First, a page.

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Ball Don't Lie

A glaring lapse on D, a wide-open 3, a disbelieving Melo: The Knicks’ loss to the Nets in a nutshell (Video)

Dan Devine
Ball Don't Lie

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The Knicks defense, or lack thereof, remains a major problem. (Nathaniel S. Butler/NBAE/Getty Images)

You don't often get opportunities to sum up a loss so succinctly, so let's take advantage of this one, from the third quarter of the New York Knicks' dispiriting 103-80 Monday matinee blowout at the hands of the Brooklyn Nets:

Nets point guard Deron Williams, back in the lineup after five games on the shelf with a sprained left ankle, runs a high pick-and-roll with reserve forward Mirza Teletovic. Knicks point guard Pablo Prigioni, back in the lineup after missing 16 games with a fractured right big toe, works over Teletovic's screen, but stays with the Bosnian big man, because the Knicks (somewhat maddeningly) pretty much always switch ball screens under head coach Mike Woodson's defensive philosophy. Knicks center Andrea Bargnani, however, does not seem to be on board with that strategy, so he stays with Teletovic, too.

The result? Williams, who entered the game shooting 41.9 percent from 3-point range (including a 50 percent mark from the left-hand side of the floor), gets a wide-open look from the left wing, which he splashes to put Brooklyn up 19 points. As the ball ripples through the twine, Carmelo Anthony, seated on the bench during one his brief periods of rest, drops his head in defeat before lifting it up, the disappointment written clear as day across his face.

That's about the size of what transpired at Madison Square Garden on Monday. Anthony, the league leader in minutes per game at 39.2, scored 26 points on 8 for 19 shooting. The rest of the Knicks offered him a frustrating lack of help, contributing 54 points on 16 for 52 (30.8 percent) shooting, with Raymond Felton, J.R. Smith and Iman Shumpert combining to go 8 for 31. The reintegration of Prigioni into the lineup, and the return to the small-ball, Melo-at-power-forward, two-point-guards configuration that powered the Knicks' offense last season was largely cosmetic, as Prigioni played just 19 minutes and was yanked in favor of Smith early in both the first and third quarters, but even so, the two-PG look wasn't such a hot one in this particular contest, as the Knicks shot just 31.3 percent from the field and were outscored by four points in 10 Felton-Prigioni minutes, too.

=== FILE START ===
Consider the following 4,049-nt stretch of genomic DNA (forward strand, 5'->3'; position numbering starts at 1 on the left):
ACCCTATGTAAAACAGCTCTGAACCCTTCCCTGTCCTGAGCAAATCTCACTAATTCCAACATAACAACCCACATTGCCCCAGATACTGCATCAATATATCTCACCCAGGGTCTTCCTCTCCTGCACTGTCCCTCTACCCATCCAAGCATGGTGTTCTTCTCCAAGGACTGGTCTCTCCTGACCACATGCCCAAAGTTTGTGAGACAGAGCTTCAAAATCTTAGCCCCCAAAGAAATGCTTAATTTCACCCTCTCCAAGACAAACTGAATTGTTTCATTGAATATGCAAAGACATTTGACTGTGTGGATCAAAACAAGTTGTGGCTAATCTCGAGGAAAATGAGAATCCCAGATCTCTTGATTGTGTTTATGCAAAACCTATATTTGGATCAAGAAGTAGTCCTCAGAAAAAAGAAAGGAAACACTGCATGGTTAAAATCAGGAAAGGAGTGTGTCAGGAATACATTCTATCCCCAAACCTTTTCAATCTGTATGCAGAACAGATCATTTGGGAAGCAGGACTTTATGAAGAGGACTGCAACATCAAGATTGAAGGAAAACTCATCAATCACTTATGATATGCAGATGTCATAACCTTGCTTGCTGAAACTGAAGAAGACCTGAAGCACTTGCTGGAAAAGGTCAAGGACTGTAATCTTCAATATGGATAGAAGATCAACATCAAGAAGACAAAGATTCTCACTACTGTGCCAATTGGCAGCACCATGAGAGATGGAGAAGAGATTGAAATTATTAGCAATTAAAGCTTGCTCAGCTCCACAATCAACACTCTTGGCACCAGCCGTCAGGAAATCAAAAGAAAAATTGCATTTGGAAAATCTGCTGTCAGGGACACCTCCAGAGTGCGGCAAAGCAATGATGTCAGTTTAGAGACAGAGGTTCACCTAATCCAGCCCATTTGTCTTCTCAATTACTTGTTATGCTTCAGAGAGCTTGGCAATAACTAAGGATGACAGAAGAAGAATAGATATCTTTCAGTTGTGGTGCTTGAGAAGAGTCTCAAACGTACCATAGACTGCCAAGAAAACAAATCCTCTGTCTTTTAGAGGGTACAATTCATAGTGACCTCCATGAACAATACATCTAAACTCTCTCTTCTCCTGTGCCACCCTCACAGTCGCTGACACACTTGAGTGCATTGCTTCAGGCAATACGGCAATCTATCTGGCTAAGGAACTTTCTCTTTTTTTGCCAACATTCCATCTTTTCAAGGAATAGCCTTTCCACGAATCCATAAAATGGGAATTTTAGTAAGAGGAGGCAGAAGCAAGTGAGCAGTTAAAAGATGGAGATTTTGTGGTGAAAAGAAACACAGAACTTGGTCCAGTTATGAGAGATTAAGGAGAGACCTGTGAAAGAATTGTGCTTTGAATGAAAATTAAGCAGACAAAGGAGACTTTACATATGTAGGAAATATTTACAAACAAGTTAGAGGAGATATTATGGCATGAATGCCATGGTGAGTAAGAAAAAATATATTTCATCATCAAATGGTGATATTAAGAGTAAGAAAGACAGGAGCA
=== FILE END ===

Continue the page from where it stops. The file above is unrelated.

The New York defense repeatedly switched ball screens to give Brooklyn advantageous matchups all over the court, and especially when Bargnani was on the floor. When the Nets pressed one of those advantages, the Knicks either provided overly aggressive help defense or outright doubled, giving Jason Kidd's team opportunities to swing the ball from side to side and find open looks, especially from the perimeter — Brooklyn went 14 for 38 from 3-point range, with Joe Johnson knocking down 4 of 8 on the way to a team-high 25 points to go with six rebounds, five assists and no turnovers in 30 minutes.

Nets reserve Andray Blatche feasted on the uncommunicative Knick defense, too, pouring in 19 points on 9 for 11 shooting, while adding 12 rebounds, two steals and some legitimately helpful defensive work off the bench. All told, Brooklyn looked like a team with a plan and the means to execute it; they've now won seven of eight since the start of 2014 to improve to 17-22, sliding into the No. 7 seed in the Eastern Conference and coming within 2 1/2 games of the Toronto Raptors for the Atlantic Division lead.

The Knicks, on the other hand, looked like ... well, the Knicks. Bad on-ball defense, bad help, bad non-Anthony scoring, poor ball movement and, for the fourth straight game — and the 13th time this season — a double-digit defeat. After yet another home-court debacle, Anthony's not the only one left staring in dismay and shaking his head in disbelief.

Video via gsports bball.

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Dan Devine is an editor for Ball Don't Lie on Yahoo Sports. Have a tip? Email him at devine@yahoo-inc.com or follow him on Twitter!

Stay connected with Ball Don't Lie on Twitter @YahooBDL, "Like" BDL on Facebook and follow BDL's Tumblr for year-round NBA talk, jokes and more.

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